Field Notes
U.S. Fish & Wildlife Service
Field Notes Entry   
CMFO Hosts Open House For Proposed High Prairie Wind Farm HCP
Midwest Region, December 7, 2010
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Wind Capital Group Wind Farm in NW Missouri
Wind Capital Group Wind Farm in NW Missouri - Photo Credit: Jane Ledwin, USFWS

The U.S. Fish and Wildlife Service hosted an open house Tuesday, December 7, 2010, to gather comments and answer questions about development of a Habitat Conservation Plan (HCP) for the proposed High Prairie Wind Energy Facility near the town of Queen City in Schulyer County. The open house was held in Kirksville and approxiamtely a dozen people braved the cold weather to attend, including adjacent landowners and an elected representative. The proposed HCP would be the first in Missouri, and the first wind energy HCP in the Midwest.


Representatives from the Service and from High Prairie Wind Energy, a subsidiary of Wind Capital Group, were on hand to answer questions about the planning effort and to hear ideas and opinions about potential impacts of the project on the Indiana bat, the little brown bat and the northern long-eared bat. The Indiana bat is listed as endangered under the Endangered Species Act, and all three species occur at the site. While most attendees asked questions about the bats, many were particularly interested in the wind facility itself, and the financial arrangements with the landowners. This area of Missouri has seen substantial interest by the wind industry and a few of the attendees are involved with other proposed wind developments.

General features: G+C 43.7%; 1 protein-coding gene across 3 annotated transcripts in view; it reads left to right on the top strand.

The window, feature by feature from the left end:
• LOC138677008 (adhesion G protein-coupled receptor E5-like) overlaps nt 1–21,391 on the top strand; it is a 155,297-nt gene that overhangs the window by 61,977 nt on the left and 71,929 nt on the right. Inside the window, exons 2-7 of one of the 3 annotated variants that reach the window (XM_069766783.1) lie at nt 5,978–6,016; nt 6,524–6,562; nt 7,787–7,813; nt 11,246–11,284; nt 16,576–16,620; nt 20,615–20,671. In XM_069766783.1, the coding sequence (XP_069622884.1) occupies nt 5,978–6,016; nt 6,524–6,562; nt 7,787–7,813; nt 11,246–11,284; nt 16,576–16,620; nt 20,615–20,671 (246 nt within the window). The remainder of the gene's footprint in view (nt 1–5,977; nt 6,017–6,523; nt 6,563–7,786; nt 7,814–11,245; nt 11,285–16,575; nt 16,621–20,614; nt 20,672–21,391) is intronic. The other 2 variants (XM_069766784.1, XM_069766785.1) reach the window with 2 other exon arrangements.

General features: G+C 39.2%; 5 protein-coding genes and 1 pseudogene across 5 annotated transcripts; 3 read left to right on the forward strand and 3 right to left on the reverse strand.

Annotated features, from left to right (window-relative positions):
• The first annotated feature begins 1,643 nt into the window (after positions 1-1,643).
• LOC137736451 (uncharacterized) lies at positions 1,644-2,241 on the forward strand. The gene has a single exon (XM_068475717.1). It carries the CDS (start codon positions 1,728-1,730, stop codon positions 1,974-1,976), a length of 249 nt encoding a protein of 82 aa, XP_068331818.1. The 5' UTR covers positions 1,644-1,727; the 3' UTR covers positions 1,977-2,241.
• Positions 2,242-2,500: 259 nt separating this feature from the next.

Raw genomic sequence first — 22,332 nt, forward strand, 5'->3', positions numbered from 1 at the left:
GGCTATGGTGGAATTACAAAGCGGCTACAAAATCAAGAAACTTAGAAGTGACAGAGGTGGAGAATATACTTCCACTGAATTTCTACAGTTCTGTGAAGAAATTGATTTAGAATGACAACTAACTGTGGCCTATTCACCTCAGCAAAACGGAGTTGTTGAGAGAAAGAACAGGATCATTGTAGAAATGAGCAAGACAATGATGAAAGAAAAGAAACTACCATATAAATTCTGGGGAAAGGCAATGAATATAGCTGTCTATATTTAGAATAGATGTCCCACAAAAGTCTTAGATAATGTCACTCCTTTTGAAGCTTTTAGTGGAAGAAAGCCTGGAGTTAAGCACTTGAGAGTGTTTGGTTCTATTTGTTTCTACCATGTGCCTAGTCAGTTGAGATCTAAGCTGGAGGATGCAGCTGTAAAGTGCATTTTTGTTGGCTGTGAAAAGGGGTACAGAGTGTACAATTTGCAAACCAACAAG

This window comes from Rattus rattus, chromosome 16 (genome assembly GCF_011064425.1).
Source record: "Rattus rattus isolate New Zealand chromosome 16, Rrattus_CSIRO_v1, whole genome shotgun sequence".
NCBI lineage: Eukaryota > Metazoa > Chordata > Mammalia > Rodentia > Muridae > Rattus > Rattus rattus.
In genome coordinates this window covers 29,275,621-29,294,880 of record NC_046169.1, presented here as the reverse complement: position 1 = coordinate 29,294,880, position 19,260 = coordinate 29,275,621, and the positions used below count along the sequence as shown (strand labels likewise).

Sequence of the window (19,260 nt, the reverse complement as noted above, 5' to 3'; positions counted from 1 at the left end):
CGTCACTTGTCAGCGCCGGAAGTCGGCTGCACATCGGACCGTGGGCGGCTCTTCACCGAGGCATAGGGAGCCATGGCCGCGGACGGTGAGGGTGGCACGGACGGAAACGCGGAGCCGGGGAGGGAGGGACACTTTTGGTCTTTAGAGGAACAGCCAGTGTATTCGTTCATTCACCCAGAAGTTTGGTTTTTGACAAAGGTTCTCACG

High Prairie’s proposed project will consist of wind turbine generators, transformers at the base of each turbine, access roads, a project operations and maintenance building, and other infrastructure. All project facilities and infrastructure will be placed on private land.

The Indiana bat was listed as endangered in 1967, under the precursor to the current Endangered Species Act, because of large population declines believed to be from disturbance of caves where bats hibernate during the winter. The Indiana bat is found across much of the eastern and central United States. From late fall through winter Indiana bats in Missouri hibernate in caves in the Ozarks and Ozark Border Natural Divisions. During the spring and summer, Indiana bats use living, injured (e.g. split trunks and broken limbs from lightning strikes or wind), dead or dying trees for roosting throughout the state. Indiana bats forage for flying insects (particularly moths) in and around floodplain, riparian and upland forests.

The participants left the open house with a much better understanding of the proposed project and HCP, as well as who to contact should they have additional questions.

Contact Info: Jane Ledwin, (573) 234-2132 Ext. 109, jane_ledwin@fws.gov
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